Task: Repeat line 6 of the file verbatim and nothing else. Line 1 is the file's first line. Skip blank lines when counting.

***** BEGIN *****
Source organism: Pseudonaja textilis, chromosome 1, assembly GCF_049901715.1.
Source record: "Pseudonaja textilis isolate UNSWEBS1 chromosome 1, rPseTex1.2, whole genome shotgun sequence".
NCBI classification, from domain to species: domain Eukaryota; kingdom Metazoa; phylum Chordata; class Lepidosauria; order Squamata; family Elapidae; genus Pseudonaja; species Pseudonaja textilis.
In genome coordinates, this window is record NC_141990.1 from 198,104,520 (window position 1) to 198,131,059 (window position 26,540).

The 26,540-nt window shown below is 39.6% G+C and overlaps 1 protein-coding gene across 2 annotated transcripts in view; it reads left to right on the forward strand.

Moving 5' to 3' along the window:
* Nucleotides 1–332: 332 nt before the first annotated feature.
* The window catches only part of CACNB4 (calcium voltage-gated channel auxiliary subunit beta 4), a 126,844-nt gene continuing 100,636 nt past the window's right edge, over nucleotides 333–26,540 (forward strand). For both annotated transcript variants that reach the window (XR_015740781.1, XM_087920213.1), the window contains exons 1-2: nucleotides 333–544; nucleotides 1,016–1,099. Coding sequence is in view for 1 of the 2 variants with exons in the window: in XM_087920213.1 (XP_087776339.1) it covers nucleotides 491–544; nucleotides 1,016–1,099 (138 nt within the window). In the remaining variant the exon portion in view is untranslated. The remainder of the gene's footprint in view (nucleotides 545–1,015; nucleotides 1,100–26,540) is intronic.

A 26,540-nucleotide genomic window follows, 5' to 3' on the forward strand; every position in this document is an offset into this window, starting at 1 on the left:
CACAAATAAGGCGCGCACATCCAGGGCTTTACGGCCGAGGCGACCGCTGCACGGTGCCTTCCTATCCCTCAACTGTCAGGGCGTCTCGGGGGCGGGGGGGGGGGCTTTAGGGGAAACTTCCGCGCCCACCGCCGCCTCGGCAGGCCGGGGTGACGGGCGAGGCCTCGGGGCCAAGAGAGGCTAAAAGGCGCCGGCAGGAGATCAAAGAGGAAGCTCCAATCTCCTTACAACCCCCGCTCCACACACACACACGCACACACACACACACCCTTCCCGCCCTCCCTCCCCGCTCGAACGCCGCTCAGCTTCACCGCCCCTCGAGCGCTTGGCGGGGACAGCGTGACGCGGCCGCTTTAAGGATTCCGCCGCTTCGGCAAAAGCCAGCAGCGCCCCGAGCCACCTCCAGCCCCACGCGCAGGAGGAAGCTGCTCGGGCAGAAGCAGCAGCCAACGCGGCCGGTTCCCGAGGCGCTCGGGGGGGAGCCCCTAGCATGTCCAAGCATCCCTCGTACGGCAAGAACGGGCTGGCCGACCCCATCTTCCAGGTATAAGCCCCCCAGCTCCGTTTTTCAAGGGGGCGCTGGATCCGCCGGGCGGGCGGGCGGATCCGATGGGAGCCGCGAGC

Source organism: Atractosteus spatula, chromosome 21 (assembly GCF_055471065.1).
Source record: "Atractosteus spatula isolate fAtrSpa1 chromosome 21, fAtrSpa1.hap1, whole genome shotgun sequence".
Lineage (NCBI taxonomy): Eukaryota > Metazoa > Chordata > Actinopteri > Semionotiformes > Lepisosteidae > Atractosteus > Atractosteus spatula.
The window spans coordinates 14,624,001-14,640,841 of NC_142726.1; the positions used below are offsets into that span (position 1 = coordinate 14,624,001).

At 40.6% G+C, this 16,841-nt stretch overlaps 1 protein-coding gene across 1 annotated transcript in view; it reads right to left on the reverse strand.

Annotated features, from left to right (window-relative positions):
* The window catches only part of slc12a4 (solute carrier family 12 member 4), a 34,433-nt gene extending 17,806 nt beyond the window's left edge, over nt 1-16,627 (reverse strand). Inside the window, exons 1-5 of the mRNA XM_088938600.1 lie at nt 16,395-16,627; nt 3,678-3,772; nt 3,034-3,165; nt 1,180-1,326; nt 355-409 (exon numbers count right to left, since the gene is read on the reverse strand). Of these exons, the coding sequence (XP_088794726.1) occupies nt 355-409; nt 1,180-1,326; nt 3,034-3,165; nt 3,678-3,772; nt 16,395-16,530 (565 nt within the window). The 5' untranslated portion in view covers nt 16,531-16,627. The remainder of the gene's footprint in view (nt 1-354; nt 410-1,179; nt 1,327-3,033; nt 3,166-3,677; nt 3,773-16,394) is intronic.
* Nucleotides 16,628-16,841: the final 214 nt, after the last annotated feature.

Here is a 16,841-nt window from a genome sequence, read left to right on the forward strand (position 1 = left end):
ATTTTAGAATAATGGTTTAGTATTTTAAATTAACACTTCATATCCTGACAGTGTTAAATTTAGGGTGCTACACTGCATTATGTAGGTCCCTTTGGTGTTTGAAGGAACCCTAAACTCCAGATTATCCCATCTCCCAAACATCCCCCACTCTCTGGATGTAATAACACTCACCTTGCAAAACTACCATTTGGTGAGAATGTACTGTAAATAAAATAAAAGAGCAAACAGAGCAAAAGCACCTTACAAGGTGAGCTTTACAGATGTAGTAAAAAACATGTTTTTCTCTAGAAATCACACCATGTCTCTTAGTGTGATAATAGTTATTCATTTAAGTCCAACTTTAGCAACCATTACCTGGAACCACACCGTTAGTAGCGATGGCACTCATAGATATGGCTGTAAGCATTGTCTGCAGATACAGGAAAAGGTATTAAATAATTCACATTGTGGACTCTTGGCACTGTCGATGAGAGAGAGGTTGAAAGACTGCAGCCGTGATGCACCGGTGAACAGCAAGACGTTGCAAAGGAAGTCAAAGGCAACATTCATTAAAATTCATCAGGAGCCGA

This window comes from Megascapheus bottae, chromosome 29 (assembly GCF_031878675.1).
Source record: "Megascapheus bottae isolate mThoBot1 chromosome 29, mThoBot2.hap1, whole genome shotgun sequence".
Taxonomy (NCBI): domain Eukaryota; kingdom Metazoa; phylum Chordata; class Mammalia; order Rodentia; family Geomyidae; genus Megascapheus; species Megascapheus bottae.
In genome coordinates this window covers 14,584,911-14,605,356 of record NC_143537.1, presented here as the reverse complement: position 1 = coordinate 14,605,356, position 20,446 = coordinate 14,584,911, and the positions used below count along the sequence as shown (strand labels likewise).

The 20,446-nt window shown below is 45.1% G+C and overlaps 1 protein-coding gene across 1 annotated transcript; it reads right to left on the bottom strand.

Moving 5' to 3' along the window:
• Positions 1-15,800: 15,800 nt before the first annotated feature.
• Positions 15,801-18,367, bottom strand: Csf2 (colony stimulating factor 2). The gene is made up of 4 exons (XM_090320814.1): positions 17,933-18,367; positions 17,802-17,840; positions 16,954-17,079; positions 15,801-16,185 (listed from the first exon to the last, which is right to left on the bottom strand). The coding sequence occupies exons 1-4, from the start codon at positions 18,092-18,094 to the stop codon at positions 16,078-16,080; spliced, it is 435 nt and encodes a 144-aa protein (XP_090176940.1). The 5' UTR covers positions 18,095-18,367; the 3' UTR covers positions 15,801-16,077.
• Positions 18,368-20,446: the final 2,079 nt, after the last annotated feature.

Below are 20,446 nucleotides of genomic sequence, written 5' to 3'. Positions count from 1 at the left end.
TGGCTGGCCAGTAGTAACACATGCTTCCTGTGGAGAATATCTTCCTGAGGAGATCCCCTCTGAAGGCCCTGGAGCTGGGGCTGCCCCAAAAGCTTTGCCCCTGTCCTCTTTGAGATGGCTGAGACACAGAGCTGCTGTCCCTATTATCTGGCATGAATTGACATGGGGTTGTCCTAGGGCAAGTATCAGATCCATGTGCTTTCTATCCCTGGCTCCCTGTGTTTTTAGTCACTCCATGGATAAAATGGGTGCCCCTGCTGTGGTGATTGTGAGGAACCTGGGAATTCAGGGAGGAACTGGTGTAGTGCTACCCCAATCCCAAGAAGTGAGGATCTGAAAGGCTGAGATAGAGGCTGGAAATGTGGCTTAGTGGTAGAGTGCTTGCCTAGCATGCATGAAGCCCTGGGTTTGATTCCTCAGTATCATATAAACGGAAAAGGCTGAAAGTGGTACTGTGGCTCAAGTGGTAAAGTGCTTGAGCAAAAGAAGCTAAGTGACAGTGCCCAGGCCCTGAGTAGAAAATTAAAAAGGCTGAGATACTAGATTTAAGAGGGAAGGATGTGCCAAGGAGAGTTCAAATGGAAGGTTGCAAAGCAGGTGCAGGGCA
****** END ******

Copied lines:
Moving 5' to 3' along the window: